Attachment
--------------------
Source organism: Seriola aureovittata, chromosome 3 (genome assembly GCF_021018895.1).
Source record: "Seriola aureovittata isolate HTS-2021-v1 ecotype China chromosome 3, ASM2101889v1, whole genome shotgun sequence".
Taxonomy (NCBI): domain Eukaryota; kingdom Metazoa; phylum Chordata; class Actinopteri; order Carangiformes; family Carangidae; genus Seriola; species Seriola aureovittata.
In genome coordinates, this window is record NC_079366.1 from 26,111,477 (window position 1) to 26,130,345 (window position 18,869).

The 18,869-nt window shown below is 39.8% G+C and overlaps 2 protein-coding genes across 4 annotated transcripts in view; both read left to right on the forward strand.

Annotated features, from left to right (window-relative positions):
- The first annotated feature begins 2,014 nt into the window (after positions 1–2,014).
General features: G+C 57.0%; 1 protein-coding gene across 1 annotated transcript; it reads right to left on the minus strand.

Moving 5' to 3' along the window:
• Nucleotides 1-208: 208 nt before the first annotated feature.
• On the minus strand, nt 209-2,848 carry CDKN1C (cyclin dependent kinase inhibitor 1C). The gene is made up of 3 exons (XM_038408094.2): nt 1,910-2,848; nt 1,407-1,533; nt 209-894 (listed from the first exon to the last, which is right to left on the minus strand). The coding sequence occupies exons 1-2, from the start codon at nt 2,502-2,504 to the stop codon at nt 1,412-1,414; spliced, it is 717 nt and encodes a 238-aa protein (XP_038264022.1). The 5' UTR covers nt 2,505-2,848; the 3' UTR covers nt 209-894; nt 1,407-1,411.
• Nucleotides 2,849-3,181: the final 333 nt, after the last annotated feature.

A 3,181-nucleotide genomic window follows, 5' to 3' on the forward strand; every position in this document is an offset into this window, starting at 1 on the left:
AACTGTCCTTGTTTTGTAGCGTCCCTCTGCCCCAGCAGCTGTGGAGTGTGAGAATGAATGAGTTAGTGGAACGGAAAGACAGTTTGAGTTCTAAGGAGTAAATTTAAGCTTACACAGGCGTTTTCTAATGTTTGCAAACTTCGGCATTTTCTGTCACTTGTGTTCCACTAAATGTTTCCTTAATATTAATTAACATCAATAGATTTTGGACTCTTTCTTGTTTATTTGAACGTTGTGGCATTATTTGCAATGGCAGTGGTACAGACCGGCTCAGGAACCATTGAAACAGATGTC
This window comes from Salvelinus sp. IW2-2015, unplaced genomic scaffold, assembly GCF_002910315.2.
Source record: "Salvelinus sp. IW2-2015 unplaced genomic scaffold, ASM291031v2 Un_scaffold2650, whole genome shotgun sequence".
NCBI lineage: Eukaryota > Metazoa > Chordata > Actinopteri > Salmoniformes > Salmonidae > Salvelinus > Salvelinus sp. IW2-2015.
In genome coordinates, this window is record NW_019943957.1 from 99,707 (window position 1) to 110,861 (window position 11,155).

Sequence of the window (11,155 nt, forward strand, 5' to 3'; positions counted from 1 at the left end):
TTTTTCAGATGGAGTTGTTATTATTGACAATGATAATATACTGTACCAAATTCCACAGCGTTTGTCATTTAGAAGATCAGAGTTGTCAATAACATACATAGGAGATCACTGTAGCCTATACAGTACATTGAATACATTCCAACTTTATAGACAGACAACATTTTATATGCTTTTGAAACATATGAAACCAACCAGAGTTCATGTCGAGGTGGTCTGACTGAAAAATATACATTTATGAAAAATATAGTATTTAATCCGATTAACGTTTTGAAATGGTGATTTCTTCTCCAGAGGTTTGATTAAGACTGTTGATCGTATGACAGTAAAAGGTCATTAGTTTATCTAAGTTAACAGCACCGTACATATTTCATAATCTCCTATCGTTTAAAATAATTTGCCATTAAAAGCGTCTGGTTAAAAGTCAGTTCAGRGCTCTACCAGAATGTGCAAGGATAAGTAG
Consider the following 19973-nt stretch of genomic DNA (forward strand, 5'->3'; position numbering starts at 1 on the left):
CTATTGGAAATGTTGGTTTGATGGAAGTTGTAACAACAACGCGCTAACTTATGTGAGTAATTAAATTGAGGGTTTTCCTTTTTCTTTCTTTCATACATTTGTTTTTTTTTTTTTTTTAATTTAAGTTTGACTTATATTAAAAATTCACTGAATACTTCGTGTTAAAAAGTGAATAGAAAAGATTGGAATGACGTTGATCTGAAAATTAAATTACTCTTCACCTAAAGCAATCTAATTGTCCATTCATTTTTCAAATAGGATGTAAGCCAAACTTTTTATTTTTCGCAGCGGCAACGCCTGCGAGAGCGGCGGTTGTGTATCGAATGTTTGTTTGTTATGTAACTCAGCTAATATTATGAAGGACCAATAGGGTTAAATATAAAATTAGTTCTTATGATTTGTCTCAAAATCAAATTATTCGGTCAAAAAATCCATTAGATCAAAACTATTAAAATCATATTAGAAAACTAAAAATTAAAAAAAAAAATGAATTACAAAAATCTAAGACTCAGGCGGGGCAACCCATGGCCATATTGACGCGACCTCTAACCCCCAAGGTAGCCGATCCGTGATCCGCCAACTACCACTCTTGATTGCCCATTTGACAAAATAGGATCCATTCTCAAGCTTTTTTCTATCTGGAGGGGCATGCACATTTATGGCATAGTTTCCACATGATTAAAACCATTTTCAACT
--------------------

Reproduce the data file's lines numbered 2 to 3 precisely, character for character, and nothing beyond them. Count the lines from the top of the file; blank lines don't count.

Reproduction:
Source record: "Seriola aureovittata isolate HTS-2021-v1 ecotype China chromosome 3, ASM2101889v1, whole genome shotgun sequence".
Taxonomy (NCBI): domain Eukaryota; kingdom Metazoa; phylum Chordata; class Actinopteri; order Carangiformes; family Carangidae; genus Seriola; species Seriola aureovittata.